Saturday, May 9, 2009

Longing to hear your sweet voice, Ava...

Thank you to everyone who was at the rally last night, in person or in spirit. It was such a great event. Jennifer, Jennifer, Kerri, Marty and others… we are all very appreciative of your efforts. It was a great thing for Traci. It was a great thing for the Lopez family. It was great for all of us. Please remember to put pressure on your local politicians regarding this case. If by our efforts only one life is changed, then it is worth it.

Housekeeping: This Sunday is mother’s day. The Lopez’s would like for you to focus on your families this day and not concern yourselves with them. They are going to take the day for themselves as well. Code break: Let’s give them a day without phone calls or visitors. Don’t worry… food arrangements been taken care of by a neighbor of theirs. You can restart supportive efforts anew on Monday morning, because they are still needed. Great job everybody!!!

I am sure that many of you have heard in the news that it has been one year since the devastating earthquakes in China’s Sichuan province, where many thousands of people were killed and a region devastated. I was listening to a piece on NPR this evening on my way from my work hospital to Ava’s hospital. It was a radio segment of an artist who was recording the sounds of the rebuilding and putting it to music by incorporating the voices of some of the displaced children.

I am sure that many of you are now thinking… “where is he going with this, and what does it have to do with Ava or the rest of the Lopez’s?”

Well many, many children have been displaced from their homes (and from their parents) to be placed in “relocation schools.” Many of these children come from rural areas of the country and do not have ready access to regular communication with their parents. The recording artists came across a boy who sang to them a Chinese sonnet a cappella. The story of the sonnet is that of a child who is displaced from his mother, and he is unable to speak to her. So he sings to the moon and asks the moon (because he knows that his mother can also see the moon) to tell his mother that he loves her, because he is unable to do it himself. The artists took the recording and found his mother and played it for her. She broke down in tears at hearing it and replied, “I will always support you.”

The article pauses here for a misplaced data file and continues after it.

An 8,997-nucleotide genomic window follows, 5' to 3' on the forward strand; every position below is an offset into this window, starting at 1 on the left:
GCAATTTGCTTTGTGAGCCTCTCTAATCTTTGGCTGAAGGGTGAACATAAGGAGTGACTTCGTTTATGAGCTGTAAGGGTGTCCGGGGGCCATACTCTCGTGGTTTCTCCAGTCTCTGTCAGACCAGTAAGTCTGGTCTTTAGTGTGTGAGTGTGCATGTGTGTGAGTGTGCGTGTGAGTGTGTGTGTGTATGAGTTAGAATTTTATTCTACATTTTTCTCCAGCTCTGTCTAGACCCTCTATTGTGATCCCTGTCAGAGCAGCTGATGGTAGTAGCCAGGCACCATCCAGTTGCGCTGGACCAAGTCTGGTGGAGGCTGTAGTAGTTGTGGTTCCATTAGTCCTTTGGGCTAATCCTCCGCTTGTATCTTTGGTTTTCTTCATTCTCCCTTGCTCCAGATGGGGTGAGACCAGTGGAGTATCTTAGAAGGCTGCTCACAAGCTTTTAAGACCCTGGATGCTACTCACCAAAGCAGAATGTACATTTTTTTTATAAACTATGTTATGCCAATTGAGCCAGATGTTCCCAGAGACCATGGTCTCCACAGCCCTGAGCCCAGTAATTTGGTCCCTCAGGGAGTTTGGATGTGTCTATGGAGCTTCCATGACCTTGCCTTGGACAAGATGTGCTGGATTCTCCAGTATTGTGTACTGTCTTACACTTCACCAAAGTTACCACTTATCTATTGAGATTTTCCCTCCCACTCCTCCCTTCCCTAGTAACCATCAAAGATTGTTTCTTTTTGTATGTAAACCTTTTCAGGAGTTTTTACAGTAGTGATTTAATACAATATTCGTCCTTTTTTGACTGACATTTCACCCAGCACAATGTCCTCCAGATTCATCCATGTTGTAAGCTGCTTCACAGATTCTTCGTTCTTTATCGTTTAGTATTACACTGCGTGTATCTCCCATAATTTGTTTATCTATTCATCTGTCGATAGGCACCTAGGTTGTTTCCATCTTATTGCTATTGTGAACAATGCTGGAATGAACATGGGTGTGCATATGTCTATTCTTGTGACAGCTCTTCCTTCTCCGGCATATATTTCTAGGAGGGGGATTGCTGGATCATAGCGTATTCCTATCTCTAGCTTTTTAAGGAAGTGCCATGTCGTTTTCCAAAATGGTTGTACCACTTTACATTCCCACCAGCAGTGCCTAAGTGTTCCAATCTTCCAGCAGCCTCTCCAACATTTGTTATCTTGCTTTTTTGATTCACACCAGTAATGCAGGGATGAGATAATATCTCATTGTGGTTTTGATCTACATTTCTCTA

I am sure that she cried for many reasons. She cried for the longing to see her son again. She cried knowing that he was alive and well. Previously, her pain was likely held back by the emotional restraint that we all exhibit much of the time. Hearing her son’s voice caused her emotions to flood (joy, sadness, desire, hope) and the tears became a sort of emotional spillway for her.

It struck me (listening to this piece) how similar Ava and Traci’s story is to this (and Manny, too). Here is this boy, who loves his mother dearly but is unable to communicate it to her and asks a medium (the moon) to convey his love because he is unable. He knows that they still share the moon, despite the distance that separates them. And then there is the tearful (for many reasons) mother who says, “I will always support you.” This statement implies so much… coming from a parent. It says, “I will freely, and without hesitation, give whatever I have, for you.”

Here is Ava, lying in a hospital bed, physically two feet from her mother and yet at the same time she is a thousand miles away and unable to give even the slightest gesture indicating that she is aware that Traci is with her. But Ava is there… and we all know it. And she is asking the moon, “please tell my mommy that I love her, because right now I am not able.” And there is Traci saying, “I will always support you.”

Arriving in Ava’s hospital room this evening was such a great way to end the week. She was wide awake and appeared to be just looking around the room. She still does not track objects, but her eyes are aligned. What does this mean? It is unclear what Ava is registering from her environment. She does not respond to visual stimuli. If you were lying still with your eyes open and something came into our field of view then your eyes would turn in its direction to focus on it and see what it is. Ava does not do that… yet, and consequently I am not sure what she registers or if she can even see. But there is the alignment. You know how when you are talking to someone and they totally glaze over (or maybe that is just when they are listening to me when I get a case of verbal diarrhea) you can see it in their eyes. They get kind of a “thousand yard stare,” like their two eyes are not even focusing on the same thing. People who are blind will often appear to be looking in opposite directions completely. They lose the visual cues that allow them to align their eyes so that they don’t have double vision. Prior to tonight, this is how Ava appeared to me… but tonight, her eyes were aligned. She looked like she was looking around the room. She still did not track on objects that were put in her line of sight, but this was better than two days ago, when I saw her last. And two days from now she will look even better… and two days more… and two days more… until, “do you remember when Ava was in the hospital and we were praying for her recovery? Wow, look at her now!”

Tonight I felt, “she is going to make a full recovery… 100%” And inside I smiled… and outside, too.

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